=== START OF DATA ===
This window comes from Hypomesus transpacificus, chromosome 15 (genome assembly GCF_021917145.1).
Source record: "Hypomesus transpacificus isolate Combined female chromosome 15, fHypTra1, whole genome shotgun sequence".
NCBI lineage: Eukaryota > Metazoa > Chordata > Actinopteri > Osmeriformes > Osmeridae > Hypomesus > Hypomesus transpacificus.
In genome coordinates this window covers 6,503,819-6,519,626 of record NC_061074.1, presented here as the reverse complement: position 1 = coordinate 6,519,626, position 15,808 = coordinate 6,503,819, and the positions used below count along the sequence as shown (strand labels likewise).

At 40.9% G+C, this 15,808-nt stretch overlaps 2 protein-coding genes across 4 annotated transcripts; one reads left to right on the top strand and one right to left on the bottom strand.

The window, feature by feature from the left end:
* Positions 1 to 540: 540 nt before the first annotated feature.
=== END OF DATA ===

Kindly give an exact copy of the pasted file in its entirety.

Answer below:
This window comes from Hypomesus transpacificus, chromosome 15 (genome assembly GCF_021917145.1).
Source record: "Hypomesus transpacificus isolate Combined female chromosome 15, fHypTra1, whole genome shotgun sequence".
NCBI lineage: Eukaryota > Metazoa > Chordata > Actinopteri > Osmeriformes > Osmeridae > Hypomesus > Hypomesus transpacificus.
In genome coordinates this window covers 6,503,819-6,519,626 of record NC_061074.1, presented here as the reverse complement: position 1 = coordinate 6,519,626, position 15,808 = coordinate 6,503,819, and the positions used below count along the sequence as shown (strand labels likewise).

At 40.9% G+C, this 15,808-nt stretch overlaps 2 protein-coding genes across 4 annotated transcripts; one reads left to right on the top strand and one right to left on the bottom strand.

The window, feature by feature from the left end:
* Positions 1 to 540: 540 nt before the first annotated feature.